Soil seems to be the hot-button topic of nearly every farmer-focused event and agricultural publication these days. While it’s ironic that this resource, which predates modern agriculture itself, has become the rising star of modern agriculture, it’s appropriate because soil is the foundation of everything we do. Few would argue that the health and long-term productivity of our soil is the most critical factor for the future of agriculture and society.
Stockpile grazing is a technique that can help minimize the high cost of winter feeding. A goal common to nearly all grazing operations is extending the grazing season as late into the year as possible. Using livestock to harvest forage is the most cost-effective method of feeding your animals, and every additional day of grazing has positive implications on farm finances.
Many grazing operations across Wisconsin may look similar during the growing season, but what differentiates them is winter. Graziers employ a variety of winter feeding strategies. For those who choose to keep their livestock outdoors year-round, bale grazing is a common approach. In bale grazing, bales are placed on pasture, often pre-set in a grid pattern prior to winter.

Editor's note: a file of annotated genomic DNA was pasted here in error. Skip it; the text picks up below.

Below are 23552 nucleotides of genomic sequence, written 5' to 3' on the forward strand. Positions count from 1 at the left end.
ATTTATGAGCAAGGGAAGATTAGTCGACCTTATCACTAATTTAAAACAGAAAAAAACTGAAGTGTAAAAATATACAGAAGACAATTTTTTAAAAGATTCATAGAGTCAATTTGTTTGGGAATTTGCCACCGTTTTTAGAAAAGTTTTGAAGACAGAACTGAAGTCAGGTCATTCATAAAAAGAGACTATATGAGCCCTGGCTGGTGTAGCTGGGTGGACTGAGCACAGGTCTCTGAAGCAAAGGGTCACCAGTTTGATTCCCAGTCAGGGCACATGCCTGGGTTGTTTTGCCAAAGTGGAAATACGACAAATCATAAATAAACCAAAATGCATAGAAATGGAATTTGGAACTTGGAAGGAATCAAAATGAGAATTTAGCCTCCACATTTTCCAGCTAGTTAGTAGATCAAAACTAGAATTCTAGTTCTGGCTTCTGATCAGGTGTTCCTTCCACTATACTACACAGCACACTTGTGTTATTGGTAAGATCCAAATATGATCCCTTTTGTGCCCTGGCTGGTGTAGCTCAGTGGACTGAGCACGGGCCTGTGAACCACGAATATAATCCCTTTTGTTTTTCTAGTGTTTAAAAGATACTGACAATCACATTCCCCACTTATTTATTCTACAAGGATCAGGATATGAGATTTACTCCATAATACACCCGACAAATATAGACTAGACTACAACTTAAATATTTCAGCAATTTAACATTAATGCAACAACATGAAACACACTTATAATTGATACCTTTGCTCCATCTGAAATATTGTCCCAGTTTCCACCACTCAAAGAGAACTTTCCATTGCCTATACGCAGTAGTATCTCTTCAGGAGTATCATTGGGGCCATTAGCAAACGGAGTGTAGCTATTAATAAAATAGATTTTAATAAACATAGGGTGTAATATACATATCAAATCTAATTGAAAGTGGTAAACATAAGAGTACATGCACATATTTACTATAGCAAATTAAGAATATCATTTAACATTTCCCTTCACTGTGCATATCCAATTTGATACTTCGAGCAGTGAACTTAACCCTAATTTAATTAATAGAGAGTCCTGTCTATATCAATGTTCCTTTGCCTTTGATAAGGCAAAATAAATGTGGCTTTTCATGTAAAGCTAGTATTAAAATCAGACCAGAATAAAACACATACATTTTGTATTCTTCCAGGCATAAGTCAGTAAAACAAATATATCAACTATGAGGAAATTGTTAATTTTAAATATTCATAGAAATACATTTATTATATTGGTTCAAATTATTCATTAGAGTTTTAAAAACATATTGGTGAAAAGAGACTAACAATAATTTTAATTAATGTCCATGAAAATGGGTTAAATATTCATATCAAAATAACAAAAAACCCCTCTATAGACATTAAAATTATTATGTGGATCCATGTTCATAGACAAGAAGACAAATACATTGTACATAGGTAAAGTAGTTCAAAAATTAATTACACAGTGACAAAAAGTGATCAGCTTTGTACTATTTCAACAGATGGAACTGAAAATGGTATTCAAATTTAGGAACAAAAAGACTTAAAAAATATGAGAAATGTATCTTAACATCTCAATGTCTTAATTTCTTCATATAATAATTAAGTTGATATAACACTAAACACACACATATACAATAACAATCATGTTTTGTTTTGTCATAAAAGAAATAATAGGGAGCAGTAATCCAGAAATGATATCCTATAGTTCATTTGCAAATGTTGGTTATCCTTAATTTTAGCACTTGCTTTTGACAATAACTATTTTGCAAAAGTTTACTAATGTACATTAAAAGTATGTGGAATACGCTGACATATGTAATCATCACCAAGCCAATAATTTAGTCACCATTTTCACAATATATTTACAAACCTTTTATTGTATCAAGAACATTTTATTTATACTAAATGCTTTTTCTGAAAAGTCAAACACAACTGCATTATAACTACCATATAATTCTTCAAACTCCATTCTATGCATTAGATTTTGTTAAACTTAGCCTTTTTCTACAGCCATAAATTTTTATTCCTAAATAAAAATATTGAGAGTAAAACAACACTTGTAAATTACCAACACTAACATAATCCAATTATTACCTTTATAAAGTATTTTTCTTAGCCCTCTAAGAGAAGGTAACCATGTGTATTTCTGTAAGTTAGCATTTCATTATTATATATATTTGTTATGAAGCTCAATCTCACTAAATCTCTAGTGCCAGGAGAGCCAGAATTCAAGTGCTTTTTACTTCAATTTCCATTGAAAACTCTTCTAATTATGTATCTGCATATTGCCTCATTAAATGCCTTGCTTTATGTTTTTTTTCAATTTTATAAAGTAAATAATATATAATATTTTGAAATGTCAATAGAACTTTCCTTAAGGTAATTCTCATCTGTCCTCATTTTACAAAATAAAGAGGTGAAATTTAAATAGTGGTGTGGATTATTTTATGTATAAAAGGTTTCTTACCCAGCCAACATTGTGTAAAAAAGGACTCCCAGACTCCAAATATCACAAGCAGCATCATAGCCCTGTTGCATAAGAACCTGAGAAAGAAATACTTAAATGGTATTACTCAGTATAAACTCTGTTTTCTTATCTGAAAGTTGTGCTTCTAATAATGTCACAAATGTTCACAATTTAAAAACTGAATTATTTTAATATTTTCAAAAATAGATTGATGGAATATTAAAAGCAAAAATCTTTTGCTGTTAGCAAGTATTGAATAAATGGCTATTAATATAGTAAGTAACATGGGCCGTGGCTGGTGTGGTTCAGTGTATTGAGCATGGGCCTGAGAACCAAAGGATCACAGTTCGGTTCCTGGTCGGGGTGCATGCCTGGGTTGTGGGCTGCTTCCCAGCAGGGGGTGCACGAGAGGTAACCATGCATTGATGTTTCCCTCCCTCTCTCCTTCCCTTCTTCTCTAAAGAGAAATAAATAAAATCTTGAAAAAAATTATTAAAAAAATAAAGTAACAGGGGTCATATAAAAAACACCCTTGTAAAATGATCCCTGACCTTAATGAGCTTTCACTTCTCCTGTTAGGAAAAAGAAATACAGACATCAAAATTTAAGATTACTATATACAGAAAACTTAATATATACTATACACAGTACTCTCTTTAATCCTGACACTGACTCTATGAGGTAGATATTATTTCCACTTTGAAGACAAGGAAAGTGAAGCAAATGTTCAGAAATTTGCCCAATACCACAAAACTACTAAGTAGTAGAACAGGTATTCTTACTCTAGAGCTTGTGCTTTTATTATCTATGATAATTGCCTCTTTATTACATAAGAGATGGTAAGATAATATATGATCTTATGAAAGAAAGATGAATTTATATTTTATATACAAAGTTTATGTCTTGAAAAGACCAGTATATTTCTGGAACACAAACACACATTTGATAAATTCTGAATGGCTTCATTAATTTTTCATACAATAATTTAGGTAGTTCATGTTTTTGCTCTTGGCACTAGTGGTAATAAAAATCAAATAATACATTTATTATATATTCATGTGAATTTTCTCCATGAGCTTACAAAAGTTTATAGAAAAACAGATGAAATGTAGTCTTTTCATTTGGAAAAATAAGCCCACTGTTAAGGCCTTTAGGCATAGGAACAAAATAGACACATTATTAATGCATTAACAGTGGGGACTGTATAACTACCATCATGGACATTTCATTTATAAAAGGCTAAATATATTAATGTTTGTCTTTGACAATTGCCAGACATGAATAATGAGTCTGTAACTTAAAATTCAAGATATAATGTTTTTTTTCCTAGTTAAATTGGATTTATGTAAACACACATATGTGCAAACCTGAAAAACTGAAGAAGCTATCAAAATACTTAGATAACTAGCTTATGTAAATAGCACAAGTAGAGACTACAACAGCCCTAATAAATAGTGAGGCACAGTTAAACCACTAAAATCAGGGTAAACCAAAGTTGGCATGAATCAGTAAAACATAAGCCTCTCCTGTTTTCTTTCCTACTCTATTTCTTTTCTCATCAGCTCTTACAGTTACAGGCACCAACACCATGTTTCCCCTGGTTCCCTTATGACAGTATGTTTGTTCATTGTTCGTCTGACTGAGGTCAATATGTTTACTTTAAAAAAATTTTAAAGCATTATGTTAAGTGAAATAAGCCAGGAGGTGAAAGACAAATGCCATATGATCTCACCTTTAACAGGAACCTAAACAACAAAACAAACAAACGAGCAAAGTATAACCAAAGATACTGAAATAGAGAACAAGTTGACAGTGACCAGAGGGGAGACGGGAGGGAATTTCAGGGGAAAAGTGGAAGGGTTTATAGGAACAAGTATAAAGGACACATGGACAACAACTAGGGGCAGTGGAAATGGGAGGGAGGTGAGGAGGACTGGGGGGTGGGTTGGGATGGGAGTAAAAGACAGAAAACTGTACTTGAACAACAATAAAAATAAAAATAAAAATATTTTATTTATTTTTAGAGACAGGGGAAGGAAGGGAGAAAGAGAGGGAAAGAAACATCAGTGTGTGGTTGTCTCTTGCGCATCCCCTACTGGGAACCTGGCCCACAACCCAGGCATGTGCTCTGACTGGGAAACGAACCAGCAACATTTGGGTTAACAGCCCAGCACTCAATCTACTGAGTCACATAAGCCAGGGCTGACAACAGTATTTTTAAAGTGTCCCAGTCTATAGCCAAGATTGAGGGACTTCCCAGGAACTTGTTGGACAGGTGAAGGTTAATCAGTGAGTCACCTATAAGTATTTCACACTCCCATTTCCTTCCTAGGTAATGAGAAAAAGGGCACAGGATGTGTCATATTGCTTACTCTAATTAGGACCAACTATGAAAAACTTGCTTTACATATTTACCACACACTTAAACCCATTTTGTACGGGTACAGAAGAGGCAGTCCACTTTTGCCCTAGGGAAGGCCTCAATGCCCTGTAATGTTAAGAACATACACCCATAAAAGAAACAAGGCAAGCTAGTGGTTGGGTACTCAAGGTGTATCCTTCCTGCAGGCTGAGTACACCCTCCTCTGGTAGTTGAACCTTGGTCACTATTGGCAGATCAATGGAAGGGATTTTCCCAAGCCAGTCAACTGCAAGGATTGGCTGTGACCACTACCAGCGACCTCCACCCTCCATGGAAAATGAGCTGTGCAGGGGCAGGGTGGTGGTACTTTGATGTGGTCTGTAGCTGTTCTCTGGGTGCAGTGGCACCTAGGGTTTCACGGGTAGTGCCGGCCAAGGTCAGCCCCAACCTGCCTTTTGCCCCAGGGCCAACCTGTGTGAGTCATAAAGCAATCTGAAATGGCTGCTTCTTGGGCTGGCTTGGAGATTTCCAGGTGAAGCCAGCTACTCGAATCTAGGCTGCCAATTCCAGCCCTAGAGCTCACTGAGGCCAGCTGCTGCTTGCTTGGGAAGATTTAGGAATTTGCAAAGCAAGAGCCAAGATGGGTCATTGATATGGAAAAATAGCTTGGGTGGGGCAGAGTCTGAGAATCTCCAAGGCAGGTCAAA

Legumes can play a significant role in grazing systems by adding nitrogen to the soil and boosting the protein content and palatability of the forage. Birdsfoot Trefoil is a legume that is not as common as many clover species but can play a specialized role in Wisconsin pastures.
“If you graze it, it will grow.” This variation of the old Field of Dreams adage is often the mantra of grazing influencers. And in many cases, adding livestock to a forage system can induce growth through disturbance and nutrient cycling.
We have paid little attention to Pure Live Seed (PLS) in the Midwest because we have generally had high quality seed (greater than 90% germ and 98% purity). But the short forage seed supply has caused some low quality seed to come on the market.